After I finished recording the previous two conversations with Michele she launched into two dreams she had had a number of years prior that shaped her direction. I said, let me record that second one! Here it is. When God has called us out there is something to see (if we turn around)… OK I will let her tell it.
Here are the three inteveiws with Michael simply as audio…
First audio podcast of interview with Michael Graham
Second audio podcast of interview with Michael Graham
Third audio podcast of interview with Michael Graham
I receive every week the ‘Weekly Word’ from Jeff Fountain (YWAM and The Schumann centre for European Studies). They are always informative and today he tackles head on ‘What is it that makes ‘evangelicals’ so susceptible to conspiracy theories?‘.
He has felt compelled to write as the silence of ignoring it he now considers is to be complicit. Are there decisions taken behind closed doors that if we found out about them would cause deep concern? Without doubt. Yet when we propagate conspiracy theories that cannot be substantiated are we really promoting the hope that entered the world when the proclamation that Jesus’ body is not in the tomb but that he is risen? Or are we feeding distrust (leads to suspicion, hatred and violence) and fear?
I have had many shocking experiences in a Christian context. One that sits up there quite highly was in 2008 prior to the USA presidential elections when I heard from a pulpit a youth pastor proclaim that no-one should vote for Obama because he ‘was a Muslim’. I challenged him afterwards saying that there is no evidence for that claim. He replied, acknowledging what I had said, and then added, ‘I know, but it helps our cause to say so.’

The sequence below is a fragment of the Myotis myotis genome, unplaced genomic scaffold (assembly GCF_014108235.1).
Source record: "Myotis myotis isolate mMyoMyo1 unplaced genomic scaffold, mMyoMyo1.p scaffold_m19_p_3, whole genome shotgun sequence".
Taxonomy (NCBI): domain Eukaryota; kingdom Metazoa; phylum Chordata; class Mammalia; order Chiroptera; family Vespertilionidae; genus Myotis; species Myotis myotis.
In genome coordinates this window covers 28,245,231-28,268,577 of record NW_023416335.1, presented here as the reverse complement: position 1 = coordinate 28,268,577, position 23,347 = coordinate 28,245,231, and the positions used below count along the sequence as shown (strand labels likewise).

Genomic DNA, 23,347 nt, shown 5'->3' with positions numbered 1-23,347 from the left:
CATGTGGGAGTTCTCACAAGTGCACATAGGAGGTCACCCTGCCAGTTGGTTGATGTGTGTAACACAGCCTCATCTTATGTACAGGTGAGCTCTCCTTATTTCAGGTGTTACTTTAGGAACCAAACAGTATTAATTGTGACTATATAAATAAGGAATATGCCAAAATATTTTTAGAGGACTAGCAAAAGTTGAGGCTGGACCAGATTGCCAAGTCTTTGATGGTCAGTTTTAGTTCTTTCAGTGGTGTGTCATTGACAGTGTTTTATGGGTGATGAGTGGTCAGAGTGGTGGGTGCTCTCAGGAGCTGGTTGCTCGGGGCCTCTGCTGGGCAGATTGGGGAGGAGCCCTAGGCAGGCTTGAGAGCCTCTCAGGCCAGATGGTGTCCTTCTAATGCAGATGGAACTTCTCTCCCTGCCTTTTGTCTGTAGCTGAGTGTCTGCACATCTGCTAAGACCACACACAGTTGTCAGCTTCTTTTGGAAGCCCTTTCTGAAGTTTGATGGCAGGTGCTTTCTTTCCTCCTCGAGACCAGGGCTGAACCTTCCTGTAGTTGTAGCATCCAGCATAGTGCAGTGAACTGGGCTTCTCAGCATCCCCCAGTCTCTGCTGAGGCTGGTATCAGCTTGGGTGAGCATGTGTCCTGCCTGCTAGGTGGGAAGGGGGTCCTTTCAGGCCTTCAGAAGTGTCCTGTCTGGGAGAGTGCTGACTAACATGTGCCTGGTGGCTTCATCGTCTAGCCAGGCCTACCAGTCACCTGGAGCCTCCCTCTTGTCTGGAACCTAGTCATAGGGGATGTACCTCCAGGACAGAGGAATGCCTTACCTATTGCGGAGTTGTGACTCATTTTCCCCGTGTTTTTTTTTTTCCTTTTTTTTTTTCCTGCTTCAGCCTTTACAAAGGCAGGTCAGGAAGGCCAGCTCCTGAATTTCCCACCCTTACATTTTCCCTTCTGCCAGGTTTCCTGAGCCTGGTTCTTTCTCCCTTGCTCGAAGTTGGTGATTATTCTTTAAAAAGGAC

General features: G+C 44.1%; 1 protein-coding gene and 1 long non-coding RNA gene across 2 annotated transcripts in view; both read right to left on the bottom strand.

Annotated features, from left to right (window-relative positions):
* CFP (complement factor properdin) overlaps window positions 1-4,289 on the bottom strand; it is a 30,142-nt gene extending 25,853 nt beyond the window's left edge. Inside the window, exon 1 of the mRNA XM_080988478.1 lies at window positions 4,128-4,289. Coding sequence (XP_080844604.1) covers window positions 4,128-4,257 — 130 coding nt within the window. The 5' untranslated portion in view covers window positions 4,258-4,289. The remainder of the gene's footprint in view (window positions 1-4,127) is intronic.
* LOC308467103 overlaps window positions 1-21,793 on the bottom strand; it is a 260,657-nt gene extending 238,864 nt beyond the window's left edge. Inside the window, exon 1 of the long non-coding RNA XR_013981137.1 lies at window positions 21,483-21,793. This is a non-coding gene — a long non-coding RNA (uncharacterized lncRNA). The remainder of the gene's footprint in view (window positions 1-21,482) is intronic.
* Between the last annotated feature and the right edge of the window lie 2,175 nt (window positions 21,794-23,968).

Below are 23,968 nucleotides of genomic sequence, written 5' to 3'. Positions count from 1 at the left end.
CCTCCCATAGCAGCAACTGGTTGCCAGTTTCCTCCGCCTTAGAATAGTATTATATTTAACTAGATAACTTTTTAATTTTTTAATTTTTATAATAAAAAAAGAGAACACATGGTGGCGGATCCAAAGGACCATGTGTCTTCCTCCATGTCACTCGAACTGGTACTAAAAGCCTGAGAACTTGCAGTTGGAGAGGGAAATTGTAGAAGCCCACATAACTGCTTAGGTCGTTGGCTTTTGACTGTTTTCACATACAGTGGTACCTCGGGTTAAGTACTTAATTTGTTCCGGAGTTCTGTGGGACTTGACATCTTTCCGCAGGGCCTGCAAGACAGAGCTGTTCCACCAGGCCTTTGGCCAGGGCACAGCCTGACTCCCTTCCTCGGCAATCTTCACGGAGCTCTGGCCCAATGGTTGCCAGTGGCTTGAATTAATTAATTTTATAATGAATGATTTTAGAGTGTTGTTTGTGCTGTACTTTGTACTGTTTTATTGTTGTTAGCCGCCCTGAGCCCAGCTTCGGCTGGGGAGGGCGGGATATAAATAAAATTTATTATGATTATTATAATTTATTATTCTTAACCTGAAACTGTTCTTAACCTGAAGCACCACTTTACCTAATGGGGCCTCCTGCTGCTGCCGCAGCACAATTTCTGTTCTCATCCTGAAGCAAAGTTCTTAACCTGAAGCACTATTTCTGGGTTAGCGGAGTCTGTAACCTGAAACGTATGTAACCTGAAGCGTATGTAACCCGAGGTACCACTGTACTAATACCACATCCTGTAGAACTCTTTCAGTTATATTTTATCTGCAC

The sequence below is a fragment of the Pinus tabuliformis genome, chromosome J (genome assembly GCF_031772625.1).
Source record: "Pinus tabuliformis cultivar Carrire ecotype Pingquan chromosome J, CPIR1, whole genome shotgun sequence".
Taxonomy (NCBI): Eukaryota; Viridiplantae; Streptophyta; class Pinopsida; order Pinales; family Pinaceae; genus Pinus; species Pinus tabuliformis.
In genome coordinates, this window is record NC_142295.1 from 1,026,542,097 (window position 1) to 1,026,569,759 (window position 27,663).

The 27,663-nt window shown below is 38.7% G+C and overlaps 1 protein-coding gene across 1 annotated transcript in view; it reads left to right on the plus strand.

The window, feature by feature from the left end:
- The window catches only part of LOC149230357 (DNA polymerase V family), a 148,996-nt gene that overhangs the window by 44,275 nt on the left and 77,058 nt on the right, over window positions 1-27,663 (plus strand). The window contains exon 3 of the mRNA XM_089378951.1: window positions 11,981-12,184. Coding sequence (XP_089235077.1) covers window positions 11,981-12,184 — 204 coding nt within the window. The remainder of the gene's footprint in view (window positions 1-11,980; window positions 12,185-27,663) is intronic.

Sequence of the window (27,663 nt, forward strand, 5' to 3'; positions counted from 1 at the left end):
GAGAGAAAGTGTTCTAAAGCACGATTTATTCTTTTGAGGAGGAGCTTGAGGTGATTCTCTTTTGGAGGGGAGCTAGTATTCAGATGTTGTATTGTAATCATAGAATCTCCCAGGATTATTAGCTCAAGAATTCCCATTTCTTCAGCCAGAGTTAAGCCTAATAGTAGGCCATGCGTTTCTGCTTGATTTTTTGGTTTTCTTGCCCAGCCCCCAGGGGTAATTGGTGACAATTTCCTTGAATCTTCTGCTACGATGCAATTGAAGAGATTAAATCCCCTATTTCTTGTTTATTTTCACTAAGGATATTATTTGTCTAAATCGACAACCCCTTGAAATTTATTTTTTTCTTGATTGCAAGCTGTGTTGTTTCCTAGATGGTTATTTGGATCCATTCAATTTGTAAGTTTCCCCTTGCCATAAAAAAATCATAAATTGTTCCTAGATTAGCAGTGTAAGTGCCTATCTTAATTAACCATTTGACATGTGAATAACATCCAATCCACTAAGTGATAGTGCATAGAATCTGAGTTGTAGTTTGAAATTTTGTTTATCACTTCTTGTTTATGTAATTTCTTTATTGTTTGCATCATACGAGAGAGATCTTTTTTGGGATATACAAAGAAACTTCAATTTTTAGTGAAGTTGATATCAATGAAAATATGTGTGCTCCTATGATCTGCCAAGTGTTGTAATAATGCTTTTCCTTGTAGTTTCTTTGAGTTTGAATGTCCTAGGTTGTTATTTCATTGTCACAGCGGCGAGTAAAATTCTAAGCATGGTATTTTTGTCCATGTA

We might not like a candidate or their policies but we also need to realise that the world we live in is messy. Charles Strohmer interviewed a Christian pastor (Joel Hunter), way more conservative than I am, who was one of Obama’s spiritual advisers. It is worth a read, not to endorse Obama, but maybe to slow us down a little in our assessments:
It is as Alexandr Solzhenitsyn said that when we draw the line of good / bad between ourselves and someone else we will inevitably live it out with great error. The line does not run between us but runs through us and through them. Let’s assume the line comes through me and I am 55% ‘good’ (go on be generous to me and it is only a hypothetical example) but the part that is not on the ‘good’ side is pretty significant also. (How do we measure the ‘good’ part? I think the level of love in difficult situations I show, and to what extent I am able to see, as that is a measure of ‘those who are in Christ’.) That good / bad dualism stems from the garden and came to an end in the Garden, so that the future ‘garden’ might be where there will be no more tears, no more sorrow…
Paul seemed to expect that the touch of Jesus would be transformative. He exhorted us not to speak a falsehood. That is challenging. Not to lie is not too difficult, for we can bend the truth and still not tell a lie. But not to speak a falsehood… not to leave someone else with a wrong impression.
Time to stop, otherwise I will be reviewing the generous 55% ‘good’ level.
I was interviewed by Stephen Hill (New Zealand) a week ago and I will embed the YouTube below. Stephen wrote an excellent prophetic commentary on John’s Gospel that I read and benefited from during the beginning of the lockdown. I have the highest respect for Stephen, he is honest and transparent, and his insights come from his clear relationship to God – and also to himself. He knows God, and he knows himself. Here is his site:
Check out his interview with Andy Glover – I watched that this morning, and I valued greatly his down to earth but profound revelations about 2021: